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JEA endorses legislation
for New Voices in 8 states

Posted by on Apr 19, 2016 in Blog, Legal issues, News, Scholastic Journalism, Teaching | 0 comments

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The Journalism Education Association, at its spring convention in Los Angeles, endorsed eight states’ efforts to pass legislation ensuring protection for student expression.

The states are:

“JEA is spot-on to endorse these states’ efforts to pass New Voices legislation,” JEA president Mark Newton said. “Student voice is absolutely essential in all aspects of education. And, it is absolutely essential to participating in a democracy. It is a civic duty to empower — and defend — each freedom in the First Amendment. I am glad to see so many states see the plethora of values of responsible student freedom of expression.”

The eight are part of the New Voices movement, a project of the Student Press Law Center.

According to its website, New Voices hopes such legislation “will restore the Tinker standard of student expression in America’s high schools. That standard protects student speech unless it is libelous, an invasion of privacy or creates a ‘clear and present danger’ of a ‘material and substantial disruption’ of the school.”

When we teach responsible expression to students, and empower them to use it without fear of review or restraint, we will see positive benefits for decades and decades. It’s not only an educational sound best practice, but a civic one as well. – JEA President Mark Newton

States already having state protection for student expression are:

  • California
  • Massachusetts
  • Colorado
  • Arkansas
  • Kansas
  • North Dakota
  • Iowa
  • Oregon
  • Pennsylvania Code
  • Washington Code

“When we teach responsible expression to students, and empower them to use it without fear of review or restraint,” Newton said,  “we will see positive benefits for decades and decades. It’s not only an educational sound best practice, but a civic one as well.”

JEA is the largest scholastic journalism organization for teachers and advisers, educating teachers how to educate students. Among its programs and outreach, JEA provides training around the country at national conventions and institutes, offers national certification for teaching high school journalism and monitor and actively defend First Amendment and scholastic press rights issues across the country.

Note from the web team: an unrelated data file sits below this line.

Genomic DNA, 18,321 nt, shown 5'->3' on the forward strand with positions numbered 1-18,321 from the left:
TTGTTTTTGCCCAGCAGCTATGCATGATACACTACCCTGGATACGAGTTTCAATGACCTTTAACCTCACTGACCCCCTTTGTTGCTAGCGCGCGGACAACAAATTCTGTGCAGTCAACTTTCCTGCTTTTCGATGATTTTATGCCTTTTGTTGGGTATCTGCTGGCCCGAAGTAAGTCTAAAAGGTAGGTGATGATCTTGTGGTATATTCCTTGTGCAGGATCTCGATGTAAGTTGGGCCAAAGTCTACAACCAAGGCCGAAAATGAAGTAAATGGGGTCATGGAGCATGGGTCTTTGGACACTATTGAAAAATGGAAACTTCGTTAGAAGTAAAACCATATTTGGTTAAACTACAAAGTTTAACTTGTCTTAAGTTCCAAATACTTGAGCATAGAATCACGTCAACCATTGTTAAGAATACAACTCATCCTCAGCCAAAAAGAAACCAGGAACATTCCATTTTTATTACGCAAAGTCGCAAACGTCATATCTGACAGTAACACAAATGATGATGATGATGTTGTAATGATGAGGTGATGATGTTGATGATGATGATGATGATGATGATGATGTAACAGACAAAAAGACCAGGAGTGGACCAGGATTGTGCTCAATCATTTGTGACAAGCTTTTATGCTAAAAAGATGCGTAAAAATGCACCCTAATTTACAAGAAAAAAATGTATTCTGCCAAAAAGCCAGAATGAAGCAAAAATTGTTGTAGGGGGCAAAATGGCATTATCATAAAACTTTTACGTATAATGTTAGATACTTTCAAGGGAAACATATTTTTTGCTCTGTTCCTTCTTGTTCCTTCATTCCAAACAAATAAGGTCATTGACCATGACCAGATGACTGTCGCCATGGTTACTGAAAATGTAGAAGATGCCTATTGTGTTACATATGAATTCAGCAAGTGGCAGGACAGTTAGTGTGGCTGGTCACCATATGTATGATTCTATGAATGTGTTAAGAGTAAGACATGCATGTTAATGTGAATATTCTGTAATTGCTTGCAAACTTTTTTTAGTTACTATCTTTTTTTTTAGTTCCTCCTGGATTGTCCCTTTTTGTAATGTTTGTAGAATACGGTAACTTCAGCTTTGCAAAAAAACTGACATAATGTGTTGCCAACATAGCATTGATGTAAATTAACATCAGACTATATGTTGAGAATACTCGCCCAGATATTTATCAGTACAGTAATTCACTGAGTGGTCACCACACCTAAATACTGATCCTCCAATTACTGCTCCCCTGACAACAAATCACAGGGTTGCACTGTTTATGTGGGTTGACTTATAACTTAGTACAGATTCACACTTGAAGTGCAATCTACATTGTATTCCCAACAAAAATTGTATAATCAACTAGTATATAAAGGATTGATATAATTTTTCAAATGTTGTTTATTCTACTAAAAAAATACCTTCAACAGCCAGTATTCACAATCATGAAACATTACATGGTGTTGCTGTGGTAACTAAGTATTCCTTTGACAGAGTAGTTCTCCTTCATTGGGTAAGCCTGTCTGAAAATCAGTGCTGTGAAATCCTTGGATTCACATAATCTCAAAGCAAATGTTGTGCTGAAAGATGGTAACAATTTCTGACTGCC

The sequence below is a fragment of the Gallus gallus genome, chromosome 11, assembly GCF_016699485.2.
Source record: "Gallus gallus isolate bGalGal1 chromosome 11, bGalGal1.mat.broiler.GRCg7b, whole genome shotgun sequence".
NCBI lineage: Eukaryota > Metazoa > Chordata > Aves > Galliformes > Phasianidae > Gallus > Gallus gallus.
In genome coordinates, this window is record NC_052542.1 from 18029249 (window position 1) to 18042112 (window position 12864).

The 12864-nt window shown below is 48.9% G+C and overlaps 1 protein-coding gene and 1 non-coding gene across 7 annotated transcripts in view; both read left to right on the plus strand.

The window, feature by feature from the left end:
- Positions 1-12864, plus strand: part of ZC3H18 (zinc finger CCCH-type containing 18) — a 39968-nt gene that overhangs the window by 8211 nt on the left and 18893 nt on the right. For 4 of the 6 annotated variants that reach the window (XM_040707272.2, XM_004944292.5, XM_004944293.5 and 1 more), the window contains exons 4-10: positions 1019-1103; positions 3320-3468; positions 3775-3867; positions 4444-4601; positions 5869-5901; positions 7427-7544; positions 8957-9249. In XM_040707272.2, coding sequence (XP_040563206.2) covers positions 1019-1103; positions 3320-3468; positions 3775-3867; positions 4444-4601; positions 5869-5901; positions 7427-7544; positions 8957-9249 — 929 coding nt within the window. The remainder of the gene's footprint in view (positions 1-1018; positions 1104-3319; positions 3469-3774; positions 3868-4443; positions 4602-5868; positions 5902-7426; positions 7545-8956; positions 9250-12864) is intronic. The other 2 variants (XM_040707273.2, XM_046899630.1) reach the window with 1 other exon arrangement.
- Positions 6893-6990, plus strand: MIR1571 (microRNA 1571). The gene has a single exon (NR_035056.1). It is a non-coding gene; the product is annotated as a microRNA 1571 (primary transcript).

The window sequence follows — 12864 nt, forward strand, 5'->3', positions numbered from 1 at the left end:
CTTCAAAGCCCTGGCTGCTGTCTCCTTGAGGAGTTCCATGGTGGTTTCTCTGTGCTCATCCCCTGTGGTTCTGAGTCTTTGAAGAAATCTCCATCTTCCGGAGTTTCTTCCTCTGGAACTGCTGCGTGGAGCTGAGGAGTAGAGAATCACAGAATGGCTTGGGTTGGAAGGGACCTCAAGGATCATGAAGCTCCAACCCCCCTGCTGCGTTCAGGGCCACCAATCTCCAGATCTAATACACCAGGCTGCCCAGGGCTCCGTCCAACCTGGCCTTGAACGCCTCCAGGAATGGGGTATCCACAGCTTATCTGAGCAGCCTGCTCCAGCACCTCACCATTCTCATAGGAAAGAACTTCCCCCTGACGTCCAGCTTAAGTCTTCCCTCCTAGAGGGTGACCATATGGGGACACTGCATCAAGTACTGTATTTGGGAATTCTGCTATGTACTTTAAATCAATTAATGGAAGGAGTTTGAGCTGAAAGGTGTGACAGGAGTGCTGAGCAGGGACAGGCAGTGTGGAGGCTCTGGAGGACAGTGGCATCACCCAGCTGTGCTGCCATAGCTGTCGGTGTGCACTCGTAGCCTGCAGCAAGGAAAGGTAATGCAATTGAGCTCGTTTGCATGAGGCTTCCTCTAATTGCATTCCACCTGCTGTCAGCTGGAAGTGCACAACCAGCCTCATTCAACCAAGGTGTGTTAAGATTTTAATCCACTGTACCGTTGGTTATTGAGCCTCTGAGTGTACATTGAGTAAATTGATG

New Voices USA is a student-powered grassroots movement to give young people the legally protected right to gather information and share ideas about issues of public concern. New Voices works with advocates in law, education, journalism and civics to make schools and colleges more welcoming places for student voices.

JEA and the SPLC encourage other states to press for similar legislation, and would also endorse legislation that would do so.

Students and advisers interested for more information can contact the SPLC  at 202-785-5450 or JEA’s Scholastic Press Rights Committee.

For more information about starting state legislation, check this SPLC resource, this resource and this JEA resource.

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Think carefully before publishing April Fools’ Day content

Posted by on Mar 30, 2015 in Blog, Ethical Issues, Legal issues, News, Scholastic Journalism, Teaching, Uncategorized | 0 comments

By Megan Fromm, CJE
JEA Educational Initiatives Director

Let’s get straight to the punch line here: April Fools’ Day editions are a bad idea. Why? Well, the Student Press Law Center’s Frank LoMonte provides solid evidence that many joke publications are never received quite as they are intended.

Instead, student editors and advisers often find themselves defending poorly worded jokes or misinterpreted parodies. When all you have to lose is your credibility as a media outlet, the stakes are too high to take this risk.

Still, many student media staffs love the idea of using satire and parody to break the mold, lighten things up or engage their audience on a different level. So, if your students insist on producing April Fools’ Day content, take some steps to demonstrate best ethical and legal practices along the way. Here are some ideas to consider:

  1. Is the content produced clearly labeled as satire/humor/parody? If a reasonable person could mistake the content for actual news, you’re asking for trouble.
  2. Stay away from comedy or jokes that use violence as a theme. In today’s school climate of zero tolerance, even an obvious joke that includes violence could be grounds to punish a student. As LoMonte writes, “there’s no such thing as a ‘hilarious’ rape joke.”